18. From Outer Space To Inner        Space   Previous PageNext Page
       Organization and Complexity

The user of the computer need never know what is inside. Two computers can show identical behavior, but contain entirely different physical parts. A common technique in the computer industry is to simulate on an existing computer the logical behavior of a new machine that has yet to be built, possibly using radically different constructional principles. The user of a computer sees it, not as a collection of electronic components, but as a logical network to be manipulated by him. The useful properties of the network arise not so much from the components themselves as from the way that they are arranged and interconnected. This is what we mean by complexity, and in a sense this is what entropy measures.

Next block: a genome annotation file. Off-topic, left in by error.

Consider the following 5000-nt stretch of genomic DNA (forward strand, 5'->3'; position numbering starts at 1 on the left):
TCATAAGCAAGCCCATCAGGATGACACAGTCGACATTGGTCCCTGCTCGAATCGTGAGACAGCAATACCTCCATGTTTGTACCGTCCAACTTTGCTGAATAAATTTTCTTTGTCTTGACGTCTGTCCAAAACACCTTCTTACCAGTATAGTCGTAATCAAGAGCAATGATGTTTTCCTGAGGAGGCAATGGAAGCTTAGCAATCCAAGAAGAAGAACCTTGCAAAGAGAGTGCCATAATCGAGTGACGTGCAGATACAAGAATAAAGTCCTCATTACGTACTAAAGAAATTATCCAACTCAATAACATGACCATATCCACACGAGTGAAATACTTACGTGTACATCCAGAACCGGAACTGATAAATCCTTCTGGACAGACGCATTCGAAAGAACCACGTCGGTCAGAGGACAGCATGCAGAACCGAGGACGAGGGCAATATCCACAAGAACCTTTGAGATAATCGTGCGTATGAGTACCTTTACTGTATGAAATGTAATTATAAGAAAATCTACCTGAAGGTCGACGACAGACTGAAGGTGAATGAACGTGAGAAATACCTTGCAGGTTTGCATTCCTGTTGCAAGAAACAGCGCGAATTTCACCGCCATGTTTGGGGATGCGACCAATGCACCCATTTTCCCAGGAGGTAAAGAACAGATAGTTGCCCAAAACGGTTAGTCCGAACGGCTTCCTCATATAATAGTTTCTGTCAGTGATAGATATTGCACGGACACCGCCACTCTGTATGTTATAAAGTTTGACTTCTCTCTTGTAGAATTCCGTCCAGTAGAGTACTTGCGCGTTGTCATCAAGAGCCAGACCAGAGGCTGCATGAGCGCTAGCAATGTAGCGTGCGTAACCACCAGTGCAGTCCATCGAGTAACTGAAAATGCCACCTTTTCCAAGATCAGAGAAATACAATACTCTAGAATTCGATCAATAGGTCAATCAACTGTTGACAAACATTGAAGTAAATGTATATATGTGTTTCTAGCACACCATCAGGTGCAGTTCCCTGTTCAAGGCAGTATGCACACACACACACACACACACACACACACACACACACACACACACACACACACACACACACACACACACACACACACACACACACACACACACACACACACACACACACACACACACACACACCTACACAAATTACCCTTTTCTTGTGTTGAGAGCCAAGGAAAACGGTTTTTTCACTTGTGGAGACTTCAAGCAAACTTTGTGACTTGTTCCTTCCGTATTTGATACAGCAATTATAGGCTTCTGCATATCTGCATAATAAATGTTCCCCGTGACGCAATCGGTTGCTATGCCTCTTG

Our experience with computers in the past three decades has led to the realization of an extremely significant principle: The behavior and properties of any organized system arise not only from its parts, but also from the manner in which they are arranged. The whole is greater than the sum of the parts. The more complex a system becomes, the more its behavior depends primarily on its state of organization. A computer can be thought of as a childishly simple and primitive model of a living organism - not because the computer is "alive" in any sense, but because it illustrates at a low level the importance of integration and organization in determining the behavior of any complex system.

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